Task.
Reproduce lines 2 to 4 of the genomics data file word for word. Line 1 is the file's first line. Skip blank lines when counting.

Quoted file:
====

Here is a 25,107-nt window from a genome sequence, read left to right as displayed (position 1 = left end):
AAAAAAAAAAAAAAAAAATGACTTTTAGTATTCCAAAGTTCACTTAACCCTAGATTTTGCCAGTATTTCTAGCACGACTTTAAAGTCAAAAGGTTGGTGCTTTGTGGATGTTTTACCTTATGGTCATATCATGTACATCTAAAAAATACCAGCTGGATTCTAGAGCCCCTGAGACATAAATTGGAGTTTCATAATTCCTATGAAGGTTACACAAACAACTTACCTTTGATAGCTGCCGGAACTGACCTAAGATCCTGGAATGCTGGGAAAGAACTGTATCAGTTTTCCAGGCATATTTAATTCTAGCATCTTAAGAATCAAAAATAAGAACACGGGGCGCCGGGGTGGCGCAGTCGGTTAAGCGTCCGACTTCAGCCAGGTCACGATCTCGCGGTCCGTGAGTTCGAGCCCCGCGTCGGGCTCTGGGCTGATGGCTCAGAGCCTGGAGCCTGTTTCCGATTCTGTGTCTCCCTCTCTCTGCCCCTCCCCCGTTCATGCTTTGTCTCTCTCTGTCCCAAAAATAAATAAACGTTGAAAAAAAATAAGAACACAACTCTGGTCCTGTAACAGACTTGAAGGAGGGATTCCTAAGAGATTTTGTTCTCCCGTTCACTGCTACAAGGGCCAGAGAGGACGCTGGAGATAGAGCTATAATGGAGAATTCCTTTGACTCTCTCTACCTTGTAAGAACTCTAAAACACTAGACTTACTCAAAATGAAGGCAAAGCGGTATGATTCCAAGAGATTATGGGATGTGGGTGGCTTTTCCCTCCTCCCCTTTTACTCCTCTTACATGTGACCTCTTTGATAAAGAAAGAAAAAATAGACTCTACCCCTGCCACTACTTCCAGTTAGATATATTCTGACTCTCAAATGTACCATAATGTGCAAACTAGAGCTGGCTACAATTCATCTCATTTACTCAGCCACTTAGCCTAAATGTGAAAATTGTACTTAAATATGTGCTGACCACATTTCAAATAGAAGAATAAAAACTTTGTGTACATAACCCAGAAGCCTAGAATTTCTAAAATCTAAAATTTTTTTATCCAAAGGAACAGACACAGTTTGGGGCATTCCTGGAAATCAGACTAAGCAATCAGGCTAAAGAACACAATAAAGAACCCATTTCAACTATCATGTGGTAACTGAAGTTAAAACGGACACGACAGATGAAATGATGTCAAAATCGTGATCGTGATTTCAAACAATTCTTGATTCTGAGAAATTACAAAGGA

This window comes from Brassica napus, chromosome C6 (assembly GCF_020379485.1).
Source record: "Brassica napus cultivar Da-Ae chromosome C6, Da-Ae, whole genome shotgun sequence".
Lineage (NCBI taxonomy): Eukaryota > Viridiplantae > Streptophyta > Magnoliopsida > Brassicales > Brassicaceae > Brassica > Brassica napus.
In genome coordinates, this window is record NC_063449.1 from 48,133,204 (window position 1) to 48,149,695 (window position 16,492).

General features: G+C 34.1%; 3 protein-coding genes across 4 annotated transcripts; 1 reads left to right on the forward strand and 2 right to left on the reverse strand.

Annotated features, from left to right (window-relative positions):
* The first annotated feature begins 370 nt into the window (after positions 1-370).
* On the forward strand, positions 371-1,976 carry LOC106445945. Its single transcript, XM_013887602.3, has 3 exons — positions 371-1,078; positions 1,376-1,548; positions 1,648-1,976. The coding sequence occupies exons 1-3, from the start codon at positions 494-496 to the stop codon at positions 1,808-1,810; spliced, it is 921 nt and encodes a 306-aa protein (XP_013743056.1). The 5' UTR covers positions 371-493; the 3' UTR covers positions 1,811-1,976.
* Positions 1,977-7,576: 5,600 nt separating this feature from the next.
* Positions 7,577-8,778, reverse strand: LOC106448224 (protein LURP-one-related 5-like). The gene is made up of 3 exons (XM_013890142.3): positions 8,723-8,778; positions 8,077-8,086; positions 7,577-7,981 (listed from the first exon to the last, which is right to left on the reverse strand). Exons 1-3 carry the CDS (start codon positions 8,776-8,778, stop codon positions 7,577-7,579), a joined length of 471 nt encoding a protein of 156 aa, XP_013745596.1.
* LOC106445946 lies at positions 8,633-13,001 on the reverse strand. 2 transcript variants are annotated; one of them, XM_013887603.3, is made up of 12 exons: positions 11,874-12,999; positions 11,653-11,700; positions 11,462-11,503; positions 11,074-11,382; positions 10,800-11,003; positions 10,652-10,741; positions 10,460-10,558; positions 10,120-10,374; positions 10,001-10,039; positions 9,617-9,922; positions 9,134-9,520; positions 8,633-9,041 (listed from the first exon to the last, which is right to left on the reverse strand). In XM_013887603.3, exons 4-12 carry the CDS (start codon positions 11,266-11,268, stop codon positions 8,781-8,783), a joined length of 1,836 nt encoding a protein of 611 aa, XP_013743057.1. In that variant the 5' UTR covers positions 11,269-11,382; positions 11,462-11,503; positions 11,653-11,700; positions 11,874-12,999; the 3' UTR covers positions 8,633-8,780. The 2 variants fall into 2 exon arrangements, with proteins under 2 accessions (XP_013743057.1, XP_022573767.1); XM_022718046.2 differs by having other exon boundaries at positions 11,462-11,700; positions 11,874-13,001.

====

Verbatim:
AAAAAAAAAAAAAAAAAATGACTTTTAGTATTCCAAAGTTCACTTAACCCTAGATTTTGCCAGTATTTCTAGCACGACTTTAAAGTCAAAAGGTTGGTGCTTTGTGGATGTTTTACCTTATGGTCATATCATGTACATCTAAAAAATACCAGCTGGATTCTAGAGCCCCTGAGACATAAATTGGAGTTTCATAATTCCTATGAAGGTTACACAAACAACTTACCTTTGATAGCTGCCGGAACTGACCTAAGATCCTGGAATGCTGGGAAAGAACTGTATCAGTTTTCCAGGCATATTTAATTCTAGCATCTTAAGAATCAAAAATAAGAACACGGGGCGCCGGGGTGGCGCAGTCGGTTAAGCGTCCGACTTCAGCCAGGTCACGATCTCGCGGTCCGTGAGTTCGAGCCCCGCGTCGGGCTCTGGGCTGATGGCTCAGAGCCTGGAGCCTGTTTCCGATTCTGTGTCTCCCTCTCTCTGCCCCTCCCCCGTTCATGCTTTGTCTCTCTCTGTCCCAAAAATAAATAAACGTTGAAAAAAAATAAGAACACAACTCTGGTCCTGTAACAGACTTGAAGGAGGGATTCCTAAGAGATTTTGTTCTCCCGTTCACTGCTACAAGGGCCAGAGAGGACGCTGGAGATAGAGCTATAATGGAGAATTCCTTTGACTCTCTCTACCTTGTAAGAACTCTAAAACACTAGACTTACTCAAAATGAAGGCAAAGCGGTATGATTCCAAGAGATTATGGGATGTGGGTGGCTTTTCCCTCCTCCCCTTTTACTCCTCTTACATGTGACCTCTTTGATAAAGAAAGAAAAAATAGACTCTACCCCTGCCACTACTTCCAGTTAGATATATTCTGACTCTCAAATGTACCATAATGTGCAAACTAGAGCTGGCTACAATTCATCTCATTTACTCAGCCACTTAGCCTAAATGTGAAAATTGTACTTAAATATGTGCTGACCACATTTCAAATAGAAGAATAAAAACTTTGTGTACATAACCCAGAAGCCTAGAATTTCTAAAATCTAAAATTTTTTTATCCAAAGGAACAGACACAGTTTGGGGCATTCCTGGAAATCAGACTAAGCAATCAGGCTAAAGAACACAATAAAGAACCCATTTCAACTATCATGTGGTAACTGAAGTTAAAACGGACACGACAGATGAAATGATGTCAAAATCGTGATCGTGATTTCAAACAATTCTTGATTCTGAGAAATTACAAAGGA

This window comes from Brassica napus, chromosome C6 (assembly GCF_020379485.1).
Source record: "Brassica napus cultivar Da-Ae chromosome C6, Da-Ae, whole genome shotgun sequence".